Category: Ulcerative Colitis
|September 2, 2014||Posted by Sarah under Inspiration & Reflection, Ulcerative Colitis|
It’s been one of those weeks…where words either bite you in the ass or slap you in the face! Either way it stings…
I had a jaw dropping encounter yesterday that stopped me in my tracks and left me on the verge of tears for quite some time. It also left me contemplating not only the words of others, but MY words.
Yesterday I went to CVS to pick up my monthly prescription of Mesalamine. I’ve never been shy about talking about my Ulcerative Colitis. I want to share my ups, my downs, my crappy days…literally. I’ve found comfort in talking with others who struggle with this disease and I hope to do the same for others. However being open about talking about my disease does not mean it’s cool for others to make jokes about it. Most people are on an oral form of this drug, but not me. It’s believed that the oral form is what 7 years ago caused Acute Pancreatitis, a life threatening inflammation of the pancreas…no bueno. Since I can no longer take the medication systemically, I now have to give myself nightly enemas. Yup…this has been my reality for the past 5+ years. Does it always work? No. Does it keep my symptoms at bay for the most part? Yes. Have I ever declared this publicly? No. It has been something I’ve only shared with my close family and friends, and here is why…
Ok really? Do I have to explain why? There is something taboo in our society when it comes to talking about your bowel movements, which is kind of ridiculous because it effects ALL of us! Yes, we all poop…let’s get over it. Well maybe I should listen to my own advice.
Back to picking up that prescription of 4 giant boxes of enemas yesterday. Because of the stigma associated with it, it’s never the most comfortable experience, but over time I’ve just learned to deal with it. That was until today when the dude behind the counter said, “What, is this all for a party?” Really?!?! You work at a pharmacy and this is what you say to someone?? I wish I had some witty comeback for him, but I was so shocked that all I managed to say was “I wish!” Ugh.
I left as quickly as I could, got back to my car and was rattled. I texted B to tell him what happened and he immediately had that witty response for the dude to made me chuckle, but I was still upset for most of the day, which got me to thinking… That dude didn’t mean any harm, at least I hope he didn’t. I think he was just trying to lighten an awkward situation, but just didn’t do it in the best way. In a way, he was just being honest. Which led me to start reflecting on my own honesty this past week.
In the span of one week, I have managed to seriously offended two of my closest friends due to my honesty. When I get close to people, I don’t hold back. I share my true feelings and I’ve come to realize that it can be a bit harsh sometimes. Maybe my delivery comes out cruel when it was meant to be joking, or maybe a truthful remark is just too harshly conveyed…I’m not sure. Maybe that brutal honesty isn’t always the best policy, even if I think I’m just being funny, helpful, whatever….maybe it’s just hurtful. Hurtful like the CVS dude was to me.
I have since apologized to my friends and hopefully they aren’t holding resentments (they told me they weren’t so I hope not!!!) but that doesn’t mean this past week hasn’t been an incredible learning experience for me. It’s important to choose your words wisely, especially with the ones you love because those words mean even more to them. I would never purposefully hurt them…I love them. However this doesn’t only hold true just for the ones you love…we should be kind and thoughtful to everyone, even that douchey CVS dude 😉 We all have our faults, but I hope and believe that most humans actually give a shit about each other and want to be kind. But with that, does it mean that honesty isn’t always the best policy?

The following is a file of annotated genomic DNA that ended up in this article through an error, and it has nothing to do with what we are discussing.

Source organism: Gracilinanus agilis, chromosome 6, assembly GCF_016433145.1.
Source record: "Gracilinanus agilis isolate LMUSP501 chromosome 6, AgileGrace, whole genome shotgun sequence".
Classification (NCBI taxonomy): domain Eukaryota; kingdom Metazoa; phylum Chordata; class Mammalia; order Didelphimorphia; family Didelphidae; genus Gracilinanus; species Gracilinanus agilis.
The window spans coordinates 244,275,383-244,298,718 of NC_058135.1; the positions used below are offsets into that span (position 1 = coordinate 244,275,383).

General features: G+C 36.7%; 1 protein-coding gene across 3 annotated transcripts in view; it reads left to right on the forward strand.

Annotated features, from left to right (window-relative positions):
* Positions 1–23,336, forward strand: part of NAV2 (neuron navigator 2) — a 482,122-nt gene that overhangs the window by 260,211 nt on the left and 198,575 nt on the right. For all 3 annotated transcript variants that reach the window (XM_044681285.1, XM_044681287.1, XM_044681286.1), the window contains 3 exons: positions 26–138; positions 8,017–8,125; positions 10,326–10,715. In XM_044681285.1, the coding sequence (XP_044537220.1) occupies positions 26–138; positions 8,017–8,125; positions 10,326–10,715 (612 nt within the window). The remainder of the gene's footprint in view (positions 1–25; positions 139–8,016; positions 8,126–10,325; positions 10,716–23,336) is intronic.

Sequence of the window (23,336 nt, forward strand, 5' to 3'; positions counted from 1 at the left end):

I love my friends and family…more than I could ever express in words, but sometimes maybe too much where I say things that shouldn’t be said, or that could be just softened a bit. I find it hard to find my filter at times, but all I can do is learn from my mistakes and keep getting better.
|May 22, 2014||Posted by Sarah under Running, Team Challenge, Ulcerative Colitis|
I’ve always been very open about my struggles with Ulcerative Colitis…it sucks, big time! In 2012, I ran with Team Challenge and helped to raise money to support the Crohn’s and Colitis Foundation of America. When Jessica reached out to me to let me know she was doing the same thing this year, I was thrilled! It’s a wonderful racing team to be a part of and any bit of fundraising helps. She offered to share her story on why she is running this year…
I’m so honored to write a blog post for Sarah. I’ve followed her Running at Disney blog since the beginning. I read a few years ago about her experience running the Virginia Wine Country Half Marathon and was very inspired. Little did I know, that I would have a personal reason to be a part of Team Challenge so soon.
I started running seriously in 2009 training for the 2010 Walt Disney World Half Marathon. Since then, I have run 16 other half marathons and 6 full marathons including 2 Goofy Race and a Half Challenges, Disney’s Wine and Dine Half Marathon and the Dopey Challenge this past January. The half marathon I am running this July will be the most meaningful one of them all. I am running the Napa to Sonoma Wine Country Half Marathon on July 20th for Team Challenge. Team Challenge raises money for the Crohn’s and Colitis Foundation of America (CCFA).
Until a few years ago I had no idea what Crohn’s or Ulcerative Colitis (UC) were. That changed forever in 2012. Ever since the birth of my nephew in 2010, my sister had been having trouble with cramping, diarrhea, and other intestinal issues on and off. By the summer of 2012, she had made so many trips to the emergency room, she lost count. Her Gastrointestinal Doctor diagnosed her with UC and planned on starting medicines to start trying to reduce the flares. In August, my family was scheduled to come to Atlanta for my baby shower from Maryland and right before the trip, my sister got a bunch of sores in her mouth. ANOTHER trip to the ER ended with the diagnosis of Hand, Foot and Mouth Disease and she was sent home with some “magic mouthwash”.